It’s a funny old thing, lying. People claim to hate it, and say that they hate it when politicians lie, but in reality they don’t – or at least don’t always. Gordon Brown lost the next election in 2007, when he marched his troops to the top of the electoral hill, and then tamely marched them back again. But voters really turned against him with a vengeance when he claimed to a press conference that the sharp narrowing of the polls, particularly a marginal seats poll in the News of the World, had nothing to do with his decision to cancel the election.
Bull-shit. The polls had everything to do with it – if the polls had still been showing a 10 point Labour lead, then there would have been an election. It was a lie, pure and simple. And everyone knew it was a lie. Everyone hates liars, ergo Labour fell of a cliff and have never recovered.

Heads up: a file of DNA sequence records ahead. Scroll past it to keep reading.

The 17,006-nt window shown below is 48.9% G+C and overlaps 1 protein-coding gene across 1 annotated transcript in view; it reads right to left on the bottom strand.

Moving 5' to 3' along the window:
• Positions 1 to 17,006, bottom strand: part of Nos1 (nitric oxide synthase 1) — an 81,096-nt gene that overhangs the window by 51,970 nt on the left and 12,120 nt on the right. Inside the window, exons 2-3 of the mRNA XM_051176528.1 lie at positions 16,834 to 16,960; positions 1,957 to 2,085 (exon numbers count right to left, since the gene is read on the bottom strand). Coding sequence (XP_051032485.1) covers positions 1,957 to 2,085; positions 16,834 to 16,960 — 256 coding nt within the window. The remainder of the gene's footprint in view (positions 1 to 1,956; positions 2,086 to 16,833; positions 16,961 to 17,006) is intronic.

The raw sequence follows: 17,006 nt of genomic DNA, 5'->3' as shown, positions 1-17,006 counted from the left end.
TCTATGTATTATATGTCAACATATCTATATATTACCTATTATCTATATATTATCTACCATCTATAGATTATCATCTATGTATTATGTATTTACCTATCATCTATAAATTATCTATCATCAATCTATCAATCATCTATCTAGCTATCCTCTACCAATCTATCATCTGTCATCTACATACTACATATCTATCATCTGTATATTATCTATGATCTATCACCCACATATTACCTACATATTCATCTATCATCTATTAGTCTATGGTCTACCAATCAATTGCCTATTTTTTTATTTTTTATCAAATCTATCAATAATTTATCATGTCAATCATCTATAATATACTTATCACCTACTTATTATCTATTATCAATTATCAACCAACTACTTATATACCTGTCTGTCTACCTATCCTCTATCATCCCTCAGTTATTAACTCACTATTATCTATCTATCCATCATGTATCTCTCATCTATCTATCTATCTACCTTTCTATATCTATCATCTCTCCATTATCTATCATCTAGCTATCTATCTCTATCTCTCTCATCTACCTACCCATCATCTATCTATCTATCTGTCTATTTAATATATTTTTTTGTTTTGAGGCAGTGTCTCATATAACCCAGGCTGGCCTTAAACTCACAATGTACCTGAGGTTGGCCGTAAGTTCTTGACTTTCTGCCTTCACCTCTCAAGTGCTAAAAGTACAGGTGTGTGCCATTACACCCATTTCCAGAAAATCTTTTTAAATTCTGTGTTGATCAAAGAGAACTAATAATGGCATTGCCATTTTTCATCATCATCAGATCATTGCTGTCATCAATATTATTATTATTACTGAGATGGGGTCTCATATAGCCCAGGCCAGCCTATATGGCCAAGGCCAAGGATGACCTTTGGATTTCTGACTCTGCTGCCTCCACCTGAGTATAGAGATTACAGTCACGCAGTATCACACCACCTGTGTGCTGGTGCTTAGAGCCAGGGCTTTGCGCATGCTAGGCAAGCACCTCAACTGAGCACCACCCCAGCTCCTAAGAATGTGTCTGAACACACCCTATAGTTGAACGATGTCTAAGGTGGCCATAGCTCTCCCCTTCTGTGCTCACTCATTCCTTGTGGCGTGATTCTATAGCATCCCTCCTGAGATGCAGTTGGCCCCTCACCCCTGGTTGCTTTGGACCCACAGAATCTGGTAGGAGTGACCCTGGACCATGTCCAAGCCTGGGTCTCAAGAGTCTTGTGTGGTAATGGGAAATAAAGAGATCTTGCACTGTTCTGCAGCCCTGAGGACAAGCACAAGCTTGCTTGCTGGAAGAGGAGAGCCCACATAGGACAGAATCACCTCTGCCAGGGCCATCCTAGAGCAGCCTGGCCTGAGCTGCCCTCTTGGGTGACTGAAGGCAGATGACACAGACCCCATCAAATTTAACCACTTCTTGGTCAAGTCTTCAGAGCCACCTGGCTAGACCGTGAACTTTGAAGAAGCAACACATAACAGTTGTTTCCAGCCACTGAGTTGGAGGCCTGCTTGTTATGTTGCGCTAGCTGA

And yet. Before that election that never was, when it looked certain that the only question was how much Labour would win by, David Cameron was publically insisting that he believed the Tories would win outright. He can’t really have believed that – the best the Tories could have done in a 2007 election was deprive Labour of their majority. Further, the whole aim of the Tory conference of 2007 was to spook Labour into calling off the election – an election that the Tories were desperate not to have to fight. So, this too was a lie. But it is not one that people seem particularly to disapprove of.
There are, in other words, understandable and expected lies – ‘of course the Prime Minister and I get on’, ‘Bloggs is an excellent MP and a good friend’, ‘I have no plans to run for the leadership’ – all these are lies that we expect MPs to make. The lies we don’t like are the ones where we feel the politician is not playing the game. It’s the difference between ‘no dear, your bottom does not look big in that’, and ‘I did not have sexual relations with that woman.’ And in this instance it was Gordon who was left with the sticky dress.